Forest Ecology

Sampling spruce growth and climate sensitivity on glacial rivers of Alaska

Poster Number: 
Presenter/Primary Author: 
Glenn Juday

 We are examining the growth, growth history and climate sensitivity of white and black spruce trees on the floodplains of the major rivers fed by glacial meltwater in Interior Alaska. To date we have sampled 624 trees on 41 sites distributed across 1,783 km of the Yukon River, 375 km of the Tanana River, and 370 km of the Kuskokwim River, for a total of 2,528 km of river length.

New Phenology Research at the H.J. Andrews Experimental Forest

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Presenter/Primary Author: 
Sherri Johnson

We are beginning new studies of phenology at the Andrews Forest to better understand influences of existing complex climatic gradients on timing of springtime life history events for multiple trophic levels. Phenological events are highly sensitive to temperature and climatic variations and are some of the most responsive indicators to climate change. By studying timing of events at multiple sites in a very heterogeneous climatic landscape, we expect to learn much about plant, insect and bird responses to current abiotic variability (i.e.

Regional, Historical, and Environmental Variation in A. petiolata occurrence in Western Massachusetts

Poster Number: 
Presenter/Primary Author: 
Kristina Stinson

Alliaria petiolata (garlic mustard) is an herbaceous biennial herb that has been present in the New England landscape for over a century. We investigated the ecological and historical factors affecting A. petiolata's invasion pattern across the New England landscape, including forest community structure, geophysical attributes, and habitat fragmentation. One-hundred-and-seventy-five 25× 100 m roadside, forested plots across two ecoregions were visited in the summers of 2006 and 2007. A. petiolata presence and cover, dominant canopy species, slope, and soil moisture were recorded.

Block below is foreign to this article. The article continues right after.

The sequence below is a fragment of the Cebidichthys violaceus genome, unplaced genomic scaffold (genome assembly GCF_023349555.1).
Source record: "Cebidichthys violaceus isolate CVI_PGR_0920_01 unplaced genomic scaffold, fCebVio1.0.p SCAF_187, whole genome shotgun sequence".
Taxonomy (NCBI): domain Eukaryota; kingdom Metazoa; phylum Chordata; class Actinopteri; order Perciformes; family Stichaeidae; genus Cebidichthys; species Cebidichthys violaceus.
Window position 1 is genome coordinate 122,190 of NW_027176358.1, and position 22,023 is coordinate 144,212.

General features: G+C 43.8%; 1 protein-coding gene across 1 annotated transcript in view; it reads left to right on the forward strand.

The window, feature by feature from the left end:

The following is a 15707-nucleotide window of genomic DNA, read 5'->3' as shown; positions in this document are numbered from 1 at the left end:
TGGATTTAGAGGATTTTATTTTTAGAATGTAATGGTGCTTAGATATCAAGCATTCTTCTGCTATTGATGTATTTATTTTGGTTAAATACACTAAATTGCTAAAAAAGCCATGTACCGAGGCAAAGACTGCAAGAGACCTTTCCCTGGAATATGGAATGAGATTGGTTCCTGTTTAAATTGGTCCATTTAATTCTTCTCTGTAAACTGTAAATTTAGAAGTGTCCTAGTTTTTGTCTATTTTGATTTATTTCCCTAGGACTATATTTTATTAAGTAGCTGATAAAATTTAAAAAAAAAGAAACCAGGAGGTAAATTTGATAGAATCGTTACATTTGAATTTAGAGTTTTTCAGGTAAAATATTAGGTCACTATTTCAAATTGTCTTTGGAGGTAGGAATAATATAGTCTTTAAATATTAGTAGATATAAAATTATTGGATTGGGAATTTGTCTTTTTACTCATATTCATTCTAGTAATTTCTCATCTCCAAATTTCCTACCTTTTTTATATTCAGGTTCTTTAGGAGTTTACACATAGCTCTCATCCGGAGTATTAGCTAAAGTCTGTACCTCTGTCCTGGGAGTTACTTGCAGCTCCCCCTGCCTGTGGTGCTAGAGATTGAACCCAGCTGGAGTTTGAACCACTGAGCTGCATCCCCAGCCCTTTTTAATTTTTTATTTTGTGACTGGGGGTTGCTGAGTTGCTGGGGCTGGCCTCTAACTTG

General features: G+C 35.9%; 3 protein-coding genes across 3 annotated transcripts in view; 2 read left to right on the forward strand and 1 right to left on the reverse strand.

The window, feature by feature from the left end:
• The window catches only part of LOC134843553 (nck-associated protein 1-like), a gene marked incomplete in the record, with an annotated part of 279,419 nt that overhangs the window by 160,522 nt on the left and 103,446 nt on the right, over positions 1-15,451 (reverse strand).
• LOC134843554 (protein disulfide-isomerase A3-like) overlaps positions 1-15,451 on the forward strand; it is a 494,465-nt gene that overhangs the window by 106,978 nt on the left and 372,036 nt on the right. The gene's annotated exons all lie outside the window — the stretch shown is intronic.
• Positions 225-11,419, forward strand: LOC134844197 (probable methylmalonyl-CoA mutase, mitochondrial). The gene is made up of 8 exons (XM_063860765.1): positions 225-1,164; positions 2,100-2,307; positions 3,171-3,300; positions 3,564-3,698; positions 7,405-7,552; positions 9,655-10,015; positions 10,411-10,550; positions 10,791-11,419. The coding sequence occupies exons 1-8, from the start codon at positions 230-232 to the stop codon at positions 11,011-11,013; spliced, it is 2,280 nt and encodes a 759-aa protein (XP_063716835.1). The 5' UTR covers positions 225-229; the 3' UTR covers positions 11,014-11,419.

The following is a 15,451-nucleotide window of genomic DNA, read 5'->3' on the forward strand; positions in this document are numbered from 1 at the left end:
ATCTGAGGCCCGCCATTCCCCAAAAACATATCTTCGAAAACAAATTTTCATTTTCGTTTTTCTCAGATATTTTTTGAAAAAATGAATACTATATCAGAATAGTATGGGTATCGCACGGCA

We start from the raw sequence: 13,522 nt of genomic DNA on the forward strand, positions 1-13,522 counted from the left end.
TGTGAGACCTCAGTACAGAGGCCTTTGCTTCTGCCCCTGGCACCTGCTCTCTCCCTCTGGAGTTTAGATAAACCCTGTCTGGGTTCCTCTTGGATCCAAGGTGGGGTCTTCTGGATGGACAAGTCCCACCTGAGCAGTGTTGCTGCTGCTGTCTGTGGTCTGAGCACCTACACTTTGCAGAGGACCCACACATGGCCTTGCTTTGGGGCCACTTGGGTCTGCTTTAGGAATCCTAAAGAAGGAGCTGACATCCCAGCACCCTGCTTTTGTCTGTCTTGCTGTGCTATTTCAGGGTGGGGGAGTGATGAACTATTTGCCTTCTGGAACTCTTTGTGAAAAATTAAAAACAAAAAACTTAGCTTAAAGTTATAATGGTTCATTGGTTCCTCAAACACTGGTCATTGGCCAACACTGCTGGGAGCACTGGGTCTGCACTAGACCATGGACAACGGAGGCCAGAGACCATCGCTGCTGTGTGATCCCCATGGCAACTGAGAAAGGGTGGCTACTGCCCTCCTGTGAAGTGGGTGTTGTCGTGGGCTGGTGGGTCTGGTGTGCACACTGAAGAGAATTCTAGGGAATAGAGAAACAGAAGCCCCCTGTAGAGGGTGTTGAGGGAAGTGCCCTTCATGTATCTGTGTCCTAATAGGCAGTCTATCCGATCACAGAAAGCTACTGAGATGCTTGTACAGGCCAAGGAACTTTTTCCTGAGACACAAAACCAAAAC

Science to policy, science to management: Long-Term Ecological Research at Warra, Tasmania, Australia

Poster Number: 
Presenter/Primary Author: 
Steve Read

The Warra Long-Term Ecological Research site in southern Tasmania was created to reflect the commitment of eight site partners to understanding the ecology of wet eucalypt forests as a necessary part of their management. The 15,900-ha site is adjacent to a major tourist facility (the Tahune airwalk) and contains both State Forest, managed for multiple use including timber production, and relatively inaccessible World Heritage Area.

Interactions between hurricanes and the legacy of human disturbance, determine the future composition of the Luquillo Forest.

Poster Number: 
Presenter/Primary Author: 
Jill Thompson

The Luquillo Forest Dynamics Plot (LFDP) is a 16-ha long-term study plot in subtropical wet forest in the Luquillo Mountains of Puerto Rico. It is part of the Luquillo LTER and the Center for Tropical Science (CTFS) network of large tropical forest plots. Forests are often subject to multiple, compounded disturbances, representing both natural and human-induced processes. Our goal is to understand forest structure, diversity and dynamics, and to predict long-term changes resulting from interactions of past human land use and intermittent hurricane damage.